I'm not detecting ammonia in my samples while using a NOESY pulse program for a 1H-NMR experiment.

Is it possible for ammonia to be detected by a 1D-1H-NOESY experiment?

  • $\begingroup$ Are you trying to irradiate at the ammonia 1H frequency? What are you expecting to see? $\endgroup$ Feb 1, 2013 at 17:35
  • $\begingroup$ No. I want to check it's concentration in a sample. $\endgroup$
    – user1174
    Feb 1, 2013 at 18:05
  • $\begingroup$ Then why are you measuring a NOESY, and not a regular 1D? $\endgroup$ Feb 1, 2013 at 18:07
  • $\begingroup$ Because I use a software to handle the spectra which is based on NOESYs. Their spectra database was built using NOESYs, and they don't guarantee reliable quantification with another pulse seq. $\endgroup$
    – user1174
    Feb 4, 2013 at 0:22
  • $\begingroup$ I've updated my answer, you're likely using a different NOESY than the one I explained previously. $\endgroup$ Feb 4, 2013 at 9:38

2 Answers 2


In the 1H,1H-NOESY experiment you are using the nuclear Overhauser effect to transfer magnetization from one proton to another proton in close proximity (< 5 Å). This only works within a single molecule, unless you have a reasonably stable complex you can't observe signals in the NOESY between protons of different molecules in your solution.

Ammonia has three protons which are at least chemically equivalent, their signals will appear at the same chemical shift. In a 1D NOESY you irradiate at the frequency of a specific proton and then observe the transferred magnetization at other frequencies. You can't observe magnetization transfer between protons at the same frequency that way, as your irradiation will destroy any signal at this specific frequency.

You can ignore the explanation above, as the NOESY experiment you are using is different. In metabolomics the NOESY 1D is used for water suppression, this is a different experiment than the 1D NOESY I explained above.

The common variant of this I found also uses presaturation to suppress water. This presaturation will also affect all signals that exchange quickly with the solvent, and the protons of ammonia are exchanging with water. So I would expect the ammonia signal to be far weaker or even not visible in such an experiment.

If you want to observe ammonia, you have to use a water suppression method that doesn't affect exchanging protons.

  • $\begingroup$ So, additional info: I'm talking about a complex mixture with lots of compounds to be quantified. Ammonia is just one of them. And it's 1(one) dimensional proton NMR. $\endgroup$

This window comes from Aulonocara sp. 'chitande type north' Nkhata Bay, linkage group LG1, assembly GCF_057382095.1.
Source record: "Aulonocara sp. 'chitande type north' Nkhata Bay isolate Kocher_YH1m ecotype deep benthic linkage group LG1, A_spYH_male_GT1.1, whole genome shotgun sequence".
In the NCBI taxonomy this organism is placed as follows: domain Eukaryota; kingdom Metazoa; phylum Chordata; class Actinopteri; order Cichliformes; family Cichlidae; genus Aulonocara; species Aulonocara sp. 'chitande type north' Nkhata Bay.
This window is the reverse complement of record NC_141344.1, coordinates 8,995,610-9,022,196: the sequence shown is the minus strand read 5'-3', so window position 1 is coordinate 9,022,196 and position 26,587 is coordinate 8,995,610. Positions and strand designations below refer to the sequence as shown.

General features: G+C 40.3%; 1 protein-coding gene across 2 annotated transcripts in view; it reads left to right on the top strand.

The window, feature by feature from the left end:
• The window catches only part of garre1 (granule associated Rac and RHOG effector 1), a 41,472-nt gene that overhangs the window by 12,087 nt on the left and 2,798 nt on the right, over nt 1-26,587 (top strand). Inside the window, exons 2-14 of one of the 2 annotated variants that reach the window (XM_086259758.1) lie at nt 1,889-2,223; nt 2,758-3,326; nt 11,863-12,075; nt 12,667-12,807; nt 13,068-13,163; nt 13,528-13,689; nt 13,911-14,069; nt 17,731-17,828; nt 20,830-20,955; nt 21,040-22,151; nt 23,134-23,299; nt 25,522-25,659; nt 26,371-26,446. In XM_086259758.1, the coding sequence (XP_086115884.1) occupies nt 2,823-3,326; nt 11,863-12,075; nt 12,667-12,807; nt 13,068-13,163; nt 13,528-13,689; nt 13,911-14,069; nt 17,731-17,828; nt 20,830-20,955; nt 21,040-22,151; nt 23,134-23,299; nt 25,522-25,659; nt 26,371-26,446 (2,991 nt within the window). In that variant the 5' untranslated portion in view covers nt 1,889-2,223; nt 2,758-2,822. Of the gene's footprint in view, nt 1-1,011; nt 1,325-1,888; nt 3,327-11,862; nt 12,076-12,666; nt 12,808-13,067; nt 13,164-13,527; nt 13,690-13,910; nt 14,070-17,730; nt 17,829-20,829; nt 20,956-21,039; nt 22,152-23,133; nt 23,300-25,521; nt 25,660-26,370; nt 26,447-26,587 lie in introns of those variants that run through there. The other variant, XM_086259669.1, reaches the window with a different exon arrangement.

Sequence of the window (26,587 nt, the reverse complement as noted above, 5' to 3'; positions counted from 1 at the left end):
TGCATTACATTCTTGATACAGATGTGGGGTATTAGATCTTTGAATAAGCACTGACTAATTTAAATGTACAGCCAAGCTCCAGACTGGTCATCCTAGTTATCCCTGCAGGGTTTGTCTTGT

– user1174
    Feb 1, 2013 at 18:16
  • $\begingroup$ Multiple compounds don't change anything about my answer, but I'm really wondering why you are measuring a NOESY in this case. It doesn't seem to make any sense, are you sure you are not mistaken about the type of experiment you want to run? $\endgroup$ Feb 1, 2013 at 18:59

First off, NOESY is a tool that gives information more useful for structure determination and confirmation (as Mad Scientist has explained). A simple and quick 1H NMR experiment should be enough to quantify your compounds assuming you have sufficient peak resolution (often a problem with multiple compound quantification).

How do you know that you cannot detect the ammonia? Where do you expect to find its peak (I believe it is a triplet found around 0 ppm, depending on solvent/conditions)?. Remember that the chemical shift may be affected by temperature, concentration, or hydrogen bonding, so it may not be where you expect to find it.

I suspect your problem could also be with the deuterated solvent you use to prepare samples. For example, if you are using D2O, you will not see any OH, NH (ammonia), or SH protons as they will rapidly exchange with deuterium from the solvent, effectively making your ammonia "invisible". You may try to dissolve your compounds in deuterated solvents that do not exchange as readily (CDCl3, DMSO-d6).

Another possibility which I already mentioned is your peak resolution. If you have multiple compounds in this sample at various concentrations then you will likely have many peaks where the ammonia signal could "hide" under, so be careful there as well.

I have found by experience that when trying to quantify mixtures in 1H NMR (especially as part of a routine) it is extremely valuable to first collect a reference spectrum of each individual compound (when possible) using identical preparation techniques and experimental conditions in order to make peak identification and quantification of mixtures a breeze.

Hope this helps you sort out your problem!


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